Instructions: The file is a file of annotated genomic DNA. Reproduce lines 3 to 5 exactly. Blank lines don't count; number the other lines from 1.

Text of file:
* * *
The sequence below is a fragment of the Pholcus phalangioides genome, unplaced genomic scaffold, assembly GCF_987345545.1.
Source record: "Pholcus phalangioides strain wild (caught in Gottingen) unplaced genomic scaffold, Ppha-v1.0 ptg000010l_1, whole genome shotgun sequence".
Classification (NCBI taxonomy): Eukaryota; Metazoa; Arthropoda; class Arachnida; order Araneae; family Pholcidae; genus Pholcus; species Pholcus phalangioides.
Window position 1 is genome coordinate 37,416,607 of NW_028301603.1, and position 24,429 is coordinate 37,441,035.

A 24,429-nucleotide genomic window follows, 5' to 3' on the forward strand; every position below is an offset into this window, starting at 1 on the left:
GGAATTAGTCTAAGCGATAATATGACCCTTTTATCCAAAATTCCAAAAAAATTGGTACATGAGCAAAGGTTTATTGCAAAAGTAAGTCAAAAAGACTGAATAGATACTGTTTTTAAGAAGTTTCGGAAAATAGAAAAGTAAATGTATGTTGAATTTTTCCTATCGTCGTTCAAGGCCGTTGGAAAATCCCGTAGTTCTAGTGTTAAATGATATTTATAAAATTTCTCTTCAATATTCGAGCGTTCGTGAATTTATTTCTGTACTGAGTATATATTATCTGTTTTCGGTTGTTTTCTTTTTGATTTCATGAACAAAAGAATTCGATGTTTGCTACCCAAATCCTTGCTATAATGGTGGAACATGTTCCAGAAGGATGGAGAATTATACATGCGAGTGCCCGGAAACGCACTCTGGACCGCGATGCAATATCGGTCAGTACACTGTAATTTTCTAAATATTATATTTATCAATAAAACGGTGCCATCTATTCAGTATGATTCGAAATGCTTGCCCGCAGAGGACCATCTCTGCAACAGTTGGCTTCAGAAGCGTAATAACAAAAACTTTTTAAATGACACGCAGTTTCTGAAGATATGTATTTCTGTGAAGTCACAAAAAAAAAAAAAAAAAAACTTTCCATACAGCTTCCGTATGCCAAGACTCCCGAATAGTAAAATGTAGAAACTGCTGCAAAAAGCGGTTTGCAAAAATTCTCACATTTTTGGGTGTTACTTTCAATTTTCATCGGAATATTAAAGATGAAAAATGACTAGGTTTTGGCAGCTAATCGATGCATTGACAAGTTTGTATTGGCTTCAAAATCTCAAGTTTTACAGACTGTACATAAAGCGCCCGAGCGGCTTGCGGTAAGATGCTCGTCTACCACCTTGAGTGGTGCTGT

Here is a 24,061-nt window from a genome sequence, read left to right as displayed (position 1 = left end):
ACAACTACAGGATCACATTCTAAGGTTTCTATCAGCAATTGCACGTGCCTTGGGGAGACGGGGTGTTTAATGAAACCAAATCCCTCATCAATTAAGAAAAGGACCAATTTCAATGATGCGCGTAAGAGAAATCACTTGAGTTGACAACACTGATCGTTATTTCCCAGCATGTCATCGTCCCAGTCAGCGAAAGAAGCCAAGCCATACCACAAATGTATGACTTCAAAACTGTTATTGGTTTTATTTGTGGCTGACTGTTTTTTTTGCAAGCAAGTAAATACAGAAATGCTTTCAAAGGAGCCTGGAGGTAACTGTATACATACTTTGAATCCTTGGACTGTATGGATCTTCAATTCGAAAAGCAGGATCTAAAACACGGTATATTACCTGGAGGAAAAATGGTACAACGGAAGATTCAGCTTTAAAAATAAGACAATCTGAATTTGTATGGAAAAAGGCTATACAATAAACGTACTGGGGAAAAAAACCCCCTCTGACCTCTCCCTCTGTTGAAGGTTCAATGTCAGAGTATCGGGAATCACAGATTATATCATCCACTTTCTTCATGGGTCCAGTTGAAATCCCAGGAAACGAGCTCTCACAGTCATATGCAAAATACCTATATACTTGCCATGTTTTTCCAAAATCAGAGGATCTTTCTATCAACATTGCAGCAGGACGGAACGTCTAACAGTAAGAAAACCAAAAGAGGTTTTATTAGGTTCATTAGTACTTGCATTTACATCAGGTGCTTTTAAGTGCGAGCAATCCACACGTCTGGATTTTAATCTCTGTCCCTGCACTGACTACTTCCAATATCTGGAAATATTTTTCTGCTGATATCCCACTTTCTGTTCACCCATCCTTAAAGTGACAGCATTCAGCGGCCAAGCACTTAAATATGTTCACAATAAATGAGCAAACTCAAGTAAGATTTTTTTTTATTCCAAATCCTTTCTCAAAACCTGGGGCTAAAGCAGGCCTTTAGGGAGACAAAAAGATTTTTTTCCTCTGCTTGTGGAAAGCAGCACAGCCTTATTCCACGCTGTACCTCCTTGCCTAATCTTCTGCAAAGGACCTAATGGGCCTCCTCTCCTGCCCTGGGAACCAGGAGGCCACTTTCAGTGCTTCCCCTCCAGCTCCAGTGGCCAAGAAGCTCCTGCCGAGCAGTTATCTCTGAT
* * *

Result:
Classification (NCBI taxonomy): Eukaryota; Metazoa; Arthropoda; class Arachnida; order Araneae; family Pholcidae; genus Pholcus; species Pholcus phalangioides.
Window position 1 is genome coordinate 37,416,607 of NW_028301603.1, and position 24,429 is coordinate 37,441,035.

A 24,429-nucleotide genomic window follows, 5' to 3' on the forward strand; every position below is an offset into this window, starting at 1 on the left: